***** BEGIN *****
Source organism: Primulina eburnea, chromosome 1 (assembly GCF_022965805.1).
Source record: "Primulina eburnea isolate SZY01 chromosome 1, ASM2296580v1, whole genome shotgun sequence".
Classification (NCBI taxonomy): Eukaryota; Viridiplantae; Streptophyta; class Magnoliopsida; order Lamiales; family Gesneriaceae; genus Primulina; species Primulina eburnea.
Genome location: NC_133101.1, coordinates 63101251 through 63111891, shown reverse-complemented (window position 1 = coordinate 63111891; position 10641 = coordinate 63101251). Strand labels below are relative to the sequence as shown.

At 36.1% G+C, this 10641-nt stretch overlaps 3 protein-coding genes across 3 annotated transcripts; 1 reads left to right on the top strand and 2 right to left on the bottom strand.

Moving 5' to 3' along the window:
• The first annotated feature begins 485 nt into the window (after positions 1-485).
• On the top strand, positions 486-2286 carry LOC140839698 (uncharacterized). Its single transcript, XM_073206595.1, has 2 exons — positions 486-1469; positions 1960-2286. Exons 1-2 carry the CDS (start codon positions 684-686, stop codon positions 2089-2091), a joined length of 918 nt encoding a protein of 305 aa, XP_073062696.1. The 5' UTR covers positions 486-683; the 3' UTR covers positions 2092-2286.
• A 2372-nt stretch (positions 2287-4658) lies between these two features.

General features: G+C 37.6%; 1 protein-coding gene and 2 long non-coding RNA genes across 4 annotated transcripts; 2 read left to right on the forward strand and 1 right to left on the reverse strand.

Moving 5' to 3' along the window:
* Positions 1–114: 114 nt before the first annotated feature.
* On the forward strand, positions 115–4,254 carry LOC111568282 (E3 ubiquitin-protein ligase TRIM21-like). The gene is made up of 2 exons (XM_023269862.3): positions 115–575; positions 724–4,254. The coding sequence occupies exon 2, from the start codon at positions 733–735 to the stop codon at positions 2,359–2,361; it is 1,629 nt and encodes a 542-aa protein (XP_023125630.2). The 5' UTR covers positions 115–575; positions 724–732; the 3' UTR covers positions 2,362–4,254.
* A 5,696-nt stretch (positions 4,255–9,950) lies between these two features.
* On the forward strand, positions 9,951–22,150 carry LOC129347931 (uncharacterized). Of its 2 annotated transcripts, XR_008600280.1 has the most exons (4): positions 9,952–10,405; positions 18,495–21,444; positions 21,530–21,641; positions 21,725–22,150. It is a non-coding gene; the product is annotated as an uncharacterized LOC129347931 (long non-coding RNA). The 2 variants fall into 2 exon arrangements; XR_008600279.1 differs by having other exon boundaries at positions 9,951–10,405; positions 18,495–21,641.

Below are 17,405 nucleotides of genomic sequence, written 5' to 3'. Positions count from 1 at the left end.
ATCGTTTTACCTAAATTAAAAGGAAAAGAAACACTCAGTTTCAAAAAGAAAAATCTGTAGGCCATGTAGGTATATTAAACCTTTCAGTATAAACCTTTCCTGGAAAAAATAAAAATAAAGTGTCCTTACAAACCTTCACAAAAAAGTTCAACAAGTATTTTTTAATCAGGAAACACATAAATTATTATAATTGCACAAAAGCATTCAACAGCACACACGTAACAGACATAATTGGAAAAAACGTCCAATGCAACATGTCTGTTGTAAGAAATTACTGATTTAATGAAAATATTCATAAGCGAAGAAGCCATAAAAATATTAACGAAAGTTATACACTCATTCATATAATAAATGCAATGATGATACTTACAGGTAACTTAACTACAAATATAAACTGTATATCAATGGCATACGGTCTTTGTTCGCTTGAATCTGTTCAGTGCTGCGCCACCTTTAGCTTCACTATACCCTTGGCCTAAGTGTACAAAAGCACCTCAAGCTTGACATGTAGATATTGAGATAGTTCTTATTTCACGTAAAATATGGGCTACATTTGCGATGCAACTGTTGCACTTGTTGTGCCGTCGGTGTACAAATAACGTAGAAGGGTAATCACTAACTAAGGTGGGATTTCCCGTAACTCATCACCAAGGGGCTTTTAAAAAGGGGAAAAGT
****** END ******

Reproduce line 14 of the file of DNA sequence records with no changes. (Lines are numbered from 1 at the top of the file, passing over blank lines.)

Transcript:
* A 5,696-nt stretch (positions 4,255–9,950) lies between these two features.